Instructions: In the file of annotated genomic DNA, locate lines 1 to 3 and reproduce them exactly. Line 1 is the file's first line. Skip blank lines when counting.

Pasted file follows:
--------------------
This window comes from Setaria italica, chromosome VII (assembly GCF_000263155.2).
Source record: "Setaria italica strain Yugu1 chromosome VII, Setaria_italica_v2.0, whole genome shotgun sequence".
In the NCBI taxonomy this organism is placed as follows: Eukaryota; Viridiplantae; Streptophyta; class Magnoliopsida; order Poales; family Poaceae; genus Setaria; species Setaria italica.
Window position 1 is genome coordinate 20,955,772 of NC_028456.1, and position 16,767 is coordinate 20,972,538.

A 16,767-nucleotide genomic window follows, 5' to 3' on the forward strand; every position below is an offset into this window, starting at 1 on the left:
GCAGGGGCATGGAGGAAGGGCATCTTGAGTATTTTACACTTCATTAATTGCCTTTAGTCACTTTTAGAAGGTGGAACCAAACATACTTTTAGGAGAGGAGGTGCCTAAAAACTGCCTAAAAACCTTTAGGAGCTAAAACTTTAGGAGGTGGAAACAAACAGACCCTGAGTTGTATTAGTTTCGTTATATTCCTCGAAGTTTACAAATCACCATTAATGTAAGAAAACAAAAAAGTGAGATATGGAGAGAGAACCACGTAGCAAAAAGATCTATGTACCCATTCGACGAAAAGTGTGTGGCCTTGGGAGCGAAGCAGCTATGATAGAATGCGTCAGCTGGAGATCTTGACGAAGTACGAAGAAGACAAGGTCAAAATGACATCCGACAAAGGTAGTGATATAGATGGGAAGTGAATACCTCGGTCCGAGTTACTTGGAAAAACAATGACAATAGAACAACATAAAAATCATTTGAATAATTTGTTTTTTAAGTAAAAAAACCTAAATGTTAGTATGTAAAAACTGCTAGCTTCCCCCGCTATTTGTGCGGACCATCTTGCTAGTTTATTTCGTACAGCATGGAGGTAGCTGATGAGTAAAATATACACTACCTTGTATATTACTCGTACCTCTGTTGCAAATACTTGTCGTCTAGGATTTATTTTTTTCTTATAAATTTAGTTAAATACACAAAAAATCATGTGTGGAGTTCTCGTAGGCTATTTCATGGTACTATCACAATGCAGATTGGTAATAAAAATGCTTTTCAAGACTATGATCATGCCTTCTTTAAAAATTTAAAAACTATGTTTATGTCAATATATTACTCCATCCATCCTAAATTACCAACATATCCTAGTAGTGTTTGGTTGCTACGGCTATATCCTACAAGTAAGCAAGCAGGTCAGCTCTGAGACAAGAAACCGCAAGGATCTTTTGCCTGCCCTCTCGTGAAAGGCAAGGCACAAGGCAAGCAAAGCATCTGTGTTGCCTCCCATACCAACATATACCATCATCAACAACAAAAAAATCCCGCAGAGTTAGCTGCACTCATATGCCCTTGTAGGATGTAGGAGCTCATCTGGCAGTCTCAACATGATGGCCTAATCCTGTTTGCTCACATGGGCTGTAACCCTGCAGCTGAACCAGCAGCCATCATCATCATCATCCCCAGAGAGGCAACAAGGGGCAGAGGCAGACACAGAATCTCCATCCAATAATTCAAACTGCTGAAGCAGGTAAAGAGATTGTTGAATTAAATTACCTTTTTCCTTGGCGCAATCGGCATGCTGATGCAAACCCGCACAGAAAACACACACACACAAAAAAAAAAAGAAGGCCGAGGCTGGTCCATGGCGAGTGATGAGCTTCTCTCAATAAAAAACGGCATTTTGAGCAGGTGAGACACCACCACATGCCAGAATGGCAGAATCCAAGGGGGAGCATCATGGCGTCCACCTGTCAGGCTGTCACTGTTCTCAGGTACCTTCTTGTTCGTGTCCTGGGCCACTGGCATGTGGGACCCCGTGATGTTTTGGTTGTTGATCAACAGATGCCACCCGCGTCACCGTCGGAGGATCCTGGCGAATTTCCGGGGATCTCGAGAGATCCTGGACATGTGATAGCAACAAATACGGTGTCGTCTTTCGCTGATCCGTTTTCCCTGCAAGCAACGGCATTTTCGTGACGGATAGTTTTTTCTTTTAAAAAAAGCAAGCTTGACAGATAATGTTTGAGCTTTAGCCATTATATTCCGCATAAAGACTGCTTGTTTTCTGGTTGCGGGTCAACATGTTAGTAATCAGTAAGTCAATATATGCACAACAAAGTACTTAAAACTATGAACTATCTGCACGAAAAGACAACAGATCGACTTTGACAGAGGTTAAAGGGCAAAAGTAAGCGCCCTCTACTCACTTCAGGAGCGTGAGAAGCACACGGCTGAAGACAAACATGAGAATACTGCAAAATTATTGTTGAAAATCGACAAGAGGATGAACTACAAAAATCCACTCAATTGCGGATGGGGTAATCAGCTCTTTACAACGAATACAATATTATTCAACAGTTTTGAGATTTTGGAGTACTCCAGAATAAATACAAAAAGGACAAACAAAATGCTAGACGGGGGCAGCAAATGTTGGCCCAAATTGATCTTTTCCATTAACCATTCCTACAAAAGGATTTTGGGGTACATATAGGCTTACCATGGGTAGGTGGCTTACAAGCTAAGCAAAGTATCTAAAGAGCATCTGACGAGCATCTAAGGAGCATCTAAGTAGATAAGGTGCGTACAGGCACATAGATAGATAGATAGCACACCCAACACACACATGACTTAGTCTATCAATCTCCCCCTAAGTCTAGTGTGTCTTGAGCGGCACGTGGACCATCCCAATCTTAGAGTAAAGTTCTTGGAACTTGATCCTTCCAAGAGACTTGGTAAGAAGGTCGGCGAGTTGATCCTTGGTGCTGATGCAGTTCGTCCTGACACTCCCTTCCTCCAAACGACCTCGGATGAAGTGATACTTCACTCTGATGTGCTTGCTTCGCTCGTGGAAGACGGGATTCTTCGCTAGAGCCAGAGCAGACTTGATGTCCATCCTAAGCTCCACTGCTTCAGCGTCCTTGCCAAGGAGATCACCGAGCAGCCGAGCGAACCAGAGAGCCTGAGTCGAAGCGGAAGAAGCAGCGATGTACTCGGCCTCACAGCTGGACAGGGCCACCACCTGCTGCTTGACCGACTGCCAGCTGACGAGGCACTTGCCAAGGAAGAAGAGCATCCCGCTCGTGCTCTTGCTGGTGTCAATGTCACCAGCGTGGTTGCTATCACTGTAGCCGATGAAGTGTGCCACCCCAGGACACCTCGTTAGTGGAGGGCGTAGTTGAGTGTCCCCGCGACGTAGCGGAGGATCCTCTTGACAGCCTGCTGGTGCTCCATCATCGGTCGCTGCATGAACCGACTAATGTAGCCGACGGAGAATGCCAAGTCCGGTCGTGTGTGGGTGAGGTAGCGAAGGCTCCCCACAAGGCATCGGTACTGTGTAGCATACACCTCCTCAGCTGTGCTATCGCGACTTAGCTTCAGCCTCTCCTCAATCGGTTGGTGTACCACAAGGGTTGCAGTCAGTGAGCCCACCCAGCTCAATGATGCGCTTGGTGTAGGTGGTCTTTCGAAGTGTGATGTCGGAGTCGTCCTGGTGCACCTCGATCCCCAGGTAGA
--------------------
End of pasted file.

This window comes from Setaria italica, chromosome VII (assembly GCF_000263155.2).
Source record: "Setaria italica strain Yugu1 chromosome VII, Setaria_italica_v2.0, whole genome shotgun sequence".
In the NCBI taxonomy this organism is placed as follows: Eukaryota; Viridiplantae; Streptophyta; class Magnoliopsida; order Poales; family Poaceae; genus Setaria; species Setaria italica.